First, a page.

O’Neill: ‘A leg up’ on removing dam hazard

Coun­cil­man de­tails plan that would cut chan­nel in Pennypack Creek dam and elim­in­ate swim­ming hole just above the dam.

A mod­el: This fish­way in Ply­mouth, Mass., could be a mod­el for one that could be ad­ded to a sec­tion of Pennypack Creek.

The spawn­ing habits of river her­ring may provide an im­port­ant key to those who want to elim­in­ate a deadly safety haz­ard cre­ated by the “boulevard dam” and swim­ming hole along the Pennypack Creek in Bustleton.

Coun­cil­man Bri­an O’Neill said Monday a draft memo that a con­sult­ant cre­ated in Feb­ru­ary out­lines a plan that would cut a chan­nel in the dam and cre­ate a nat­ur­al fish­way that would al­low river her­ring to spawn up­stream. At the same time, it would elim­in­ate the swim­ming hole just above the dam, and the tempta­tion that young people have had over the years to jump in­to the wa­ter from a nearby foot­bridge and float over the dam’s wa­ter­fall.

Most of Pennypack Creek in North­east Philly is shal­low, but the dam cre­ates a swim­ming hole about four to sev­en feet deep — and much deep­er when fueled by rain­storms.

“It’s a win-win” O’Neill said, elim­in­at­ing a pub­lic safety haz­ard, pre­serving the en­vir­on­ment and re­mov­ing the last bar­ri­er on the Pennypack for fish that want to swim back and forth on the creek.

The coun­cil­man was spurred to ac­tion fol­low­ing the death of Brandon Boyle, 13, of Bell’s Corner, who jumped in­to the rain-swollen stream on Ju­ly 1. His body was found down­stream on Ju­ly 4, after dozens of vo­lun­teers searched along the stream. A vi­gil that at­trac­ted about 200 people was held on the creek bank the night his body was re­covered.

Over the last three years, two young people have lost their lives and three oth­ers — in­clud­ing Brandon’s young­er broth­er, An­thony — had to be res­cued after jump­ing in­to the pop­u­lar swim­ming hole loc­ated between Roosevelt Boulevard and a park en­trance on Winchester Av­en­ue at Wood­ward Street.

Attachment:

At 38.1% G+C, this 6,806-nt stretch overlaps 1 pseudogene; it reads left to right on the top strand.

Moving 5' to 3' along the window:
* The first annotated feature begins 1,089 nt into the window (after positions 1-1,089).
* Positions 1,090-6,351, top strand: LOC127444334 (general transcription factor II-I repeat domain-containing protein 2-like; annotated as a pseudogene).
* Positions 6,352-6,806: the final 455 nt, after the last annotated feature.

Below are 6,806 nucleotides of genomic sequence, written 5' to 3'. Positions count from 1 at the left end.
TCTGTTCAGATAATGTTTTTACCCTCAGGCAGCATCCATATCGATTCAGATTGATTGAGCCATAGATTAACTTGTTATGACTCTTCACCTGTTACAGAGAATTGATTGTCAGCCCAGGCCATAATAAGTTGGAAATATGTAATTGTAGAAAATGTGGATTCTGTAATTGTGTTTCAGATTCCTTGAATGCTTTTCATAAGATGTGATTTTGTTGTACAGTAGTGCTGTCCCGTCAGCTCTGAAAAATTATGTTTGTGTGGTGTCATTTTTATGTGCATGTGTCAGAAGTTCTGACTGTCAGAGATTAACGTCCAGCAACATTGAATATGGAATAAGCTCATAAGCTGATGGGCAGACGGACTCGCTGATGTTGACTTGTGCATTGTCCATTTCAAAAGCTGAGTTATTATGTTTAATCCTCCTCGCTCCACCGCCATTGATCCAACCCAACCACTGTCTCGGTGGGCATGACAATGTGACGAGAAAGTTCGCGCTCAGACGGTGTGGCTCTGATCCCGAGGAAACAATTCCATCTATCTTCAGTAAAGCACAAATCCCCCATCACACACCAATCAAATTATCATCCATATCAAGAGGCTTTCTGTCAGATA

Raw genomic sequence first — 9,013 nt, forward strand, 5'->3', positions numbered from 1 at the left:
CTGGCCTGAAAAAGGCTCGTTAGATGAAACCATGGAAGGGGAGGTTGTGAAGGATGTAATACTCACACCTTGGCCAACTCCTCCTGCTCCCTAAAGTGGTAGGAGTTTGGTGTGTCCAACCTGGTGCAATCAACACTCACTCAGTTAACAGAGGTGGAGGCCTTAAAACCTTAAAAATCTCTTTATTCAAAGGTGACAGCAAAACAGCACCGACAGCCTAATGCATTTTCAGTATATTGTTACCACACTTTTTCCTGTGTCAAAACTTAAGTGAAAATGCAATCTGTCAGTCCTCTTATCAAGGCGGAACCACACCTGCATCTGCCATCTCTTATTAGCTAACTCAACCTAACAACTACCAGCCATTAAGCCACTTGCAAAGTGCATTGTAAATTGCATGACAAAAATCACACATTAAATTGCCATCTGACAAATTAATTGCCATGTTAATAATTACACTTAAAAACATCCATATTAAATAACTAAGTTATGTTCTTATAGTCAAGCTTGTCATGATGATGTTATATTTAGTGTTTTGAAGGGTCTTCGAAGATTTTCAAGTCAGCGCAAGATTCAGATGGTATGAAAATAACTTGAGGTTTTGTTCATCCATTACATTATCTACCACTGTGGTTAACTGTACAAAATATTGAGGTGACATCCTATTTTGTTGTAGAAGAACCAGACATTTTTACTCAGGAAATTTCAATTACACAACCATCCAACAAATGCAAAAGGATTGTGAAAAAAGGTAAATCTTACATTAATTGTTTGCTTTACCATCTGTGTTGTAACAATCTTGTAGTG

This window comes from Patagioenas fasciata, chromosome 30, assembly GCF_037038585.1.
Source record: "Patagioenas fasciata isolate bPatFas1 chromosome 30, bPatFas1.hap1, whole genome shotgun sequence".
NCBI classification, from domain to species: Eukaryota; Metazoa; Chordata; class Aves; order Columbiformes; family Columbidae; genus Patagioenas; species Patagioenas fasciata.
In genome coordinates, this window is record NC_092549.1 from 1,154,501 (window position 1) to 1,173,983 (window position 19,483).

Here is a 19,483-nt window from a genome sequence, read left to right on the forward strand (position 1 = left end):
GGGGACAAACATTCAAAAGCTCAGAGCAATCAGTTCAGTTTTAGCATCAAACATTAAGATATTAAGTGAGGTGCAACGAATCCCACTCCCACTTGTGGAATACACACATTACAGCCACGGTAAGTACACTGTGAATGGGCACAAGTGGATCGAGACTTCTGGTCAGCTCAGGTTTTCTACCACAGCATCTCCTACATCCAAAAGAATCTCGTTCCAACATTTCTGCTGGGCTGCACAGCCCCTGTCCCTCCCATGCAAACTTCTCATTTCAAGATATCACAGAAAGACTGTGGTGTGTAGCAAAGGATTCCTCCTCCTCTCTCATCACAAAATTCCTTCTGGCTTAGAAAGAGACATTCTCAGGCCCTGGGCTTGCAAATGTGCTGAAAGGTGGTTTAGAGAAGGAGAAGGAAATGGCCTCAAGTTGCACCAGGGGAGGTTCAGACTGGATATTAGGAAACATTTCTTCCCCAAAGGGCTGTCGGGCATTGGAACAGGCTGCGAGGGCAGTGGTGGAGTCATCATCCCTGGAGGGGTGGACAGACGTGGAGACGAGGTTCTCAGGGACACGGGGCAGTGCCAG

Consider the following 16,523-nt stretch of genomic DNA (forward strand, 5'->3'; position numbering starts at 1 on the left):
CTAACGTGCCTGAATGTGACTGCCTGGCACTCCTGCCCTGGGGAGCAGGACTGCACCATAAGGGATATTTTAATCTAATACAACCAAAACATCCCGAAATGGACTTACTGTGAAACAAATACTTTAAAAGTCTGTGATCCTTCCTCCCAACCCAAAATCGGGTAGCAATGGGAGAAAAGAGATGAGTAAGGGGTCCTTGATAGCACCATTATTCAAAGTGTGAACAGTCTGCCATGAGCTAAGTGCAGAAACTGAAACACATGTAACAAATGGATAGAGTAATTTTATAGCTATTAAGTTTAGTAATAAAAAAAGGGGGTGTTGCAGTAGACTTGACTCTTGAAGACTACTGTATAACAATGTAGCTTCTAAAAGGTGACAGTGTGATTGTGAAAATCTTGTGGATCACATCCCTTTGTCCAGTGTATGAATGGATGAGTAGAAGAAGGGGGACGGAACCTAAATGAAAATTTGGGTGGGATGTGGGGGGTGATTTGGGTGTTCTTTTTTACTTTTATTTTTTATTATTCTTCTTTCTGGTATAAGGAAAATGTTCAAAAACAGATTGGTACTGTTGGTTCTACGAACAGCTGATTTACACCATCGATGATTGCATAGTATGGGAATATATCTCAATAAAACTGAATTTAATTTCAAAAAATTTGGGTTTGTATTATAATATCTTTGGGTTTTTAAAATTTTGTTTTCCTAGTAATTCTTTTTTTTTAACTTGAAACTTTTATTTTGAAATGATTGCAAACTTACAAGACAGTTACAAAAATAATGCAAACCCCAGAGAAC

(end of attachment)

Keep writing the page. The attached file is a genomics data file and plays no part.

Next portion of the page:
The Boyle fam­ily is­sued a state­ment on Monday ap­plaud­ing O’Neill’s ef­forts.

“No fam­ily should ever have to lay to rest a young boy not yet in the prime of life,” wrote James P. Boyle, Brandon’s grand­fath­er. “My fam­ily is not the first to en­dure this tor­ture be­cause of that dam, but hope­fully we shall be the last.”

Boyle ad­ded that “the pain for this fam­ily will nev­er di­min­ish, and the void will nev­er be filled. But I speak for all of us when I say the only solace we will ever feel is know­ing that through Brandon’s sac­ri­fice, that beau­ti­ful, vi­brant little bran-man was able to ac­com­plish what no one else had — clos­ing down that death trap!

“If he could speak to the coun­cil­man him­self, I’m sure he’d say — ‘Please Mr. O’Neill, make it count.’”

O’Neill, who will soon rep­res­ent this area of Bustleton, con­vened a meet­ing at his City Hall of­fices on Ju­ly 31 with Joan Blaustein of the en­vir­on­ment­al di­vi­sion of Fair­mount Park, Joanne Dahme of the city Wa­ter De­part­ment and Jack Kraeu­ter of the state De­part­ment of En­vir­on­ment­al Pro­tec­tion, who par­ti­cip­ated by tele­phone. O’Neill sub­sequently talked with Ben Lor­son of the state Fish and Game Com­mis­sion.

At the meet­ing, the con­tents of the draft memo was dis­cussed. It in­cludes  otch­ing the dam and in­stalling a fish lad­der or a nature-like fish­way. Both would al­low pas­sage of river her­ring up­stream to spawn in the spring, and cre­ate a steady flow of wa­ter, thus elim­in­at­ing the swim­ming hole.

The four-foot tall stone and ma­sonry dam once had value when mills and factor­ies were loc­ated on the creek, but no longer serves any pur­pose.

“We have a pre­lim­in­ary plan that gives us a leg up,” O’Neill said. “There is mo­mentum be­hind this.”

The next step is to de­term­ine the cost of cre­at­ing the fish­way, and then to be­gin the pur­suit of the fund­ing — us­ing pub­lic and private found­a­tion dol­lars — to build it.

O’Neill plans a fol­low-up meet­ing at the end of Au­gust.

Asked why he was de­term­ined to pur­sue the ef­fort, he said, “I am con­vinced that the story of Brandon Boyle should be the last one. His death has struck a nerve with so many people, and that will be the driv­ing force.” ••

You can reach at lswanson@bsmphilly.com.

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